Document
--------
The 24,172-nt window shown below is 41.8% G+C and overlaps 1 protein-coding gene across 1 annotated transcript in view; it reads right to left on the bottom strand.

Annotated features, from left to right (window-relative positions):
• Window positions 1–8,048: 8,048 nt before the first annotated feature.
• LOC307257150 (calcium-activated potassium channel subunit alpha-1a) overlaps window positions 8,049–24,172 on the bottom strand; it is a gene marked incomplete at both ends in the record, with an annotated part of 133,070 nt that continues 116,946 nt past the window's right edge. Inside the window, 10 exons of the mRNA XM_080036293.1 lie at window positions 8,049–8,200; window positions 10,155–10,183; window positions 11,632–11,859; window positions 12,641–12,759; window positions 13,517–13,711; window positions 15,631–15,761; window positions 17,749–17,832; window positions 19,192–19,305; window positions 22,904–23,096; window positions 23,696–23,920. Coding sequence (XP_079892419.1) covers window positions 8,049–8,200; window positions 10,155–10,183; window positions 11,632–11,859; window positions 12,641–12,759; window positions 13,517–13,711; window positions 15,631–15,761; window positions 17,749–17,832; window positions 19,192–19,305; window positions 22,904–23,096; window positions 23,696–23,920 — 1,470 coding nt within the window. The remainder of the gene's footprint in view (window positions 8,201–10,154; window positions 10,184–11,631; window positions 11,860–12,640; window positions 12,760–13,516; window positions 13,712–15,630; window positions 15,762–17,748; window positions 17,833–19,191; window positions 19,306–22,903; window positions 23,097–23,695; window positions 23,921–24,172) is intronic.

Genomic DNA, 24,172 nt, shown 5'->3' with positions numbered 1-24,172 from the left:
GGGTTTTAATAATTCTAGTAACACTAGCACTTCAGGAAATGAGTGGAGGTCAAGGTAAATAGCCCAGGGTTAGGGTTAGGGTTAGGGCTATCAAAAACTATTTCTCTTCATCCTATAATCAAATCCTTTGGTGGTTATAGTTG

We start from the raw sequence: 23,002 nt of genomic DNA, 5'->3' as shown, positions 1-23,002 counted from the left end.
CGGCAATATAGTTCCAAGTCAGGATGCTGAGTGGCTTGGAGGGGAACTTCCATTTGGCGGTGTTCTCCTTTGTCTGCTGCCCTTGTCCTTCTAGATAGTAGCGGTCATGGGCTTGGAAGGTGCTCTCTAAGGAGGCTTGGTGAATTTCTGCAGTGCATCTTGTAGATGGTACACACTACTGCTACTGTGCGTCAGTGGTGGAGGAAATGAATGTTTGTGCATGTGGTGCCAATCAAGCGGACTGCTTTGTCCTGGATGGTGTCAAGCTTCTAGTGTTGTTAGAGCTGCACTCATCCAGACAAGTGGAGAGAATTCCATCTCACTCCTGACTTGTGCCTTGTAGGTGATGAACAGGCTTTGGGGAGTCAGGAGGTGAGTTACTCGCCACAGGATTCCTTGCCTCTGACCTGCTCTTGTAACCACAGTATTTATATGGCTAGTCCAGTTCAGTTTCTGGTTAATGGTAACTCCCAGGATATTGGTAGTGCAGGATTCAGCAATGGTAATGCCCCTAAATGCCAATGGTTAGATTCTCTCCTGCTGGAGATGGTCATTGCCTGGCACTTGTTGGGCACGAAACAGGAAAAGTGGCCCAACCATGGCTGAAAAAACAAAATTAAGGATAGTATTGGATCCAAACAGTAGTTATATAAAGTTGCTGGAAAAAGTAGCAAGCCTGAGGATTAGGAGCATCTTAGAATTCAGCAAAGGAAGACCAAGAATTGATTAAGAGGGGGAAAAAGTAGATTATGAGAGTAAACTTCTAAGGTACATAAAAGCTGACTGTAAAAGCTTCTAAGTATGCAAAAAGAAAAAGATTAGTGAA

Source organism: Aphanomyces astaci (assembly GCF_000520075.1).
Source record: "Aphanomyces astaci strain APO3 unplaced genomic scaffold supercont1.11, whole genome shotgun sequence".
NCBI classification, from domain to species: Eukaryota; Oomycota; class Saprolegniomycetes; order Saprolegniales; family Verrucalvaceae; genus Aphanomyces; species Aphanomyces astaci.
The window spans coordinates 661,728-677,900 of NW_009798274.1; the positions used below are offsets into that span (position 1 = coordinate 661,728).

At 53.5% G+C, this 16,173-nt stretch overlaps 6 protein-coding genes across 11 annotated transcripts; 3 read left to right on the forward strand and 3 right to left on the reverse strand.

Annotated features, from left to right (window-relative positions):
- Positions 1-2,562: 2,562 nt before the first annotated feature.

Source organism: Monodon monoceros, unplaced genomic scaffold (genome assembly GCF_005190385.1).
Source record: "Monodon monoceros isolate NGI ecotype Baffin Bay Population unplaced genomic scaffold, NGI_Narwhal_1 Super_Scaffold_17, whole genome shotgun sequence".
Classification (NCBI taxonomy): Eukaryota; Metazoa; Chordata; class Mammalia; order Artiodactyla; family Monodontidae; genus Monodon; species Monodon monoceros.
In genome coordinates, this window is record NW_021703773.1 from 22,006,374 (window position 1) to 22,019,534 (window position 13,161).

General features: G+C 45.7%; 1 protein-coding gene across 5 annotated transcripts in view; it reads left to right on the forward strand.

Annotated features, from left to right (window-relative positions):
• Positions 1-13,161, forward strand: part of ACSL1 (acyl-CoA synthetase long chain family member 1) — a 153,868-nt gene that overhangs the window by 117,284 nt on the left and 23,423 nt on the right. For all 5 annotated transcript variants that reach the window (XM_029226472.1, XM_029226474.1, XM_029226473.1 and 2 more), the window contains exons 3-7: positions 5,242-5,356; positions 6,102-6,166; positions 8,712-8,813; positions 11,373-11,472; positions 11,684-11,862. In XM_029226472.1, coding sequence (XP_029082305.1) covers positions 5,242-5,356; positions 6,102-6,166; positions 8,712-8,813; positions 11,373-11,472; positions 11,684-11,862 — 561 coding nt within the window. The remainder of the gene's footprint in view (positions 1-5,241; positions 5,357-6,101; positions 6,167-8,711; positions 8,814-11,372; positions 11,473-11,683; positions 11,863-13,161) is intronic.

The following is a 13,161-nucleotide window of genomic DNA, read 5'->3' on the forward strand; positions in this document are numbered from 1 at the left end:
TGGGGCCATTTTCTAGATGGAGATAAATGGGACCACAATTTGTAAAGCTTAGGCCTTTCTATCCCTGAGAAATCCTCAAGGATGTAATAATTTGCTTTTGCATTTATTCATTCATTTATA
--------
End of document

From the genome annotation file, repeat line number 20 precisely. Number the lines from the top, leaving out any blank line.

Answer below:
General features: G+C 45.7%; 1 protein-coding gene across 5 annotated transcripts in view; it reads left to right on the forward strand.